By Ian Roberts  -  30 Sep 2022
  2. Thanks for putting this so well, Tim. Seeing this mini-budget was shocking for the very reasons you state … the rich get richer and the already-struggling are likely to struggle more. I was challenged a few years back by a theologian stating that Christians often ‘vote like atheists’; although we claim to be Jesus-followers, instead of voting with God’s priorities in mind, we vote for those who we think will benefit us and ‘our type’ the most. I hope it’s not out of place on this site to recommend not only The Jubilee Centre (hurray for you Tim – fabulous organisation!) but also Christians in Politics, who offer such good insight and advice for Christians wanting to ‘do the right thing’ in terms of voting and/or getting involved.

    Many thanks again for your thoughtful but incisiveness commentary and all best wishes in all you do.

    By Kate Ashton  -  30 Sep 2022
  3. Thanks so much for highlighting poor politics and moral bankruptcy. We are not here by mistake though, this mini budget is build on the back of the capitalist dog which barks every louder for growth across all sectors (eg education : why do grades have to grow year on year as if each year is smarter?!). This neoliberalism is the reason we go outside our planetary boundaries earlier and earlier each year, and why we view the world as a warehouse full of stuff simply to serve us. We need a radical deep systems change, the dog needs to be at least muzzled. Capitalism that places people and planet below profit and individuality is a death sentence for us and all Gods glorious creation. May I suggest deeper responses? Change political party if this mini budget is done in your name and raise your voices along with millions who see the horizon full of the fallout of these sorts of policies . I cannot raise my hallelujah to God if I don’t raise my shout of resistance to ungodly policies. So join me, any who dare to worship God through non violent direct action, and make His name again spoken in the same breath as justice . X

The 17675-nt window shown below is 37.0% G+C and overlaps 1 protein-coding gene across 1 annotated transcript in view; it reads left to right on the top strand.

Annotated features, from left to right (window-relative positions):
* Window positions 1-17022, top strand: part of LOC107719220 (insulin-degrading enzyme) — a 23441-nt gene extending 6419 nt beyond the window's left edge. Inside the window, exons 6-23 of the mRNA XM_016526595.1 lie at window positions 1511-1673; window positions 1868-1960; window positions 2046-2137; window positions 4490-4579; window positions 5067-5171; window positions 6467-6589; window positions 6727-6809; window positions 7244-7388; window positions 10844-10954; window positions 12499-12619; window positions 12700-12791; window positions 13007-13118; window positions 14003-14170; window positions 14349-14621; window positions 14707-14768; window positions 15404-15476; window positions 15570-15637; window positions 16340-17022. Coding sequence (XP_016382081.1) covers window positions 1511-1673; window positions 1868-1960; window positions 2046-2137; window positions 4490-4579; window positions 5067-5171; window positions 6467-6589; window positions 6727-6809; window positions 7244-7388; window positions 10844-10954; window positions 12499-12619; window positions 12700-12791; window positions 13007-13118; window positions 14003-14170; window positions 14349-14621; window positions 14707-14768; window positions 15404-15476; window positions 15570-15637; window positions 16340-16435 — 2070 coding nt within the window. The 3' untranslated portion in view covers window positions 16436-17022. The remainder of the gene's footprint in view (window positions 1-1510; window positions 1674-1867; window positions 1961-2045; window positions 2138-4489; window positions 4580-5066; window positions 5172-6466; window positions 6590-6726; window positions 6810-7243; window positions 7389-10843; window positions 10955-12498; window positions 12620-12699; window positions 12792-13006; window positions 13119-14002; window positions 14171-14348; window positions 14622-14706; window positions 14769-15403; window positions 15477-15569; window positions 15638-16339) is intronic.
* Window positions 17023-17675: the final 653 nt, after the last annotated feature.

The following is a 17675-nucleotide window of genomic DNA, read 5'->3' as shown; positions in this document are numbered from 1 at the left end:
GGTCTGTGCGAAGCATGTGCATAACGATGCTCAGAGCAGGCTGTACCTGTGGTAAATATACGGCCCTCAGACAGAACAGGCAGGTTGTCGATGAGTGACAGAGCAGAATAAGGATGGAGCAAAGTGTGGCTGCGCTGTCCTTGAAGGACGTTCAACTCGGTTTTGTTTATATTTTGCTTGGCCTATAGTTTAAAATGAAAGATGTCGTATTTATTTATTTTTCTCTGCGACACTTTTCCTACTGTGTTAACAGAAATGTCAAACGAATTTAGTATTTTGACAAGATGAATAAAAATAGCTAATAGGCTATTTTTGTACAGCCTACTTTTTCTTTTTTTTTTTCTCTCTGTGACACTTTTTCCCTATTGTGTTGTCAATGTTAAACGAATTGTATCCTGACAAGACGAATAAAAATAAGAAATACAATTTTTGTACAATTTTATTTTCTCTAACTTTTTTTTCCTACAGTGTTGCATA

By Rachie  -  30 Sep 2022
  4. As a christian, I believe it is right to encourage people to use their talents to the full provided this is for good. As a professional engineer accountant and economist, I am aware we have too much enterprise defeating unnecessary regulation, in addition this employs many people unproductively, especially in the present tax regime. Yes wise growth which ultimately benefits all, must surely be positive.
    As I understand it this government along with its tax changes, plans to radically reduce some of this unnecessary regulation which is holding us back so much. In economics the Lafert curve which shows how reduction of tax rates whilst in the short term normally results in a government income reduction, in the long term produces much more tax revenue, which can then be used for benefit those in most need. High tax rates drive wealth creators offshore. Already we are seeing with these tax changes plans for wealth creator to come to the UK.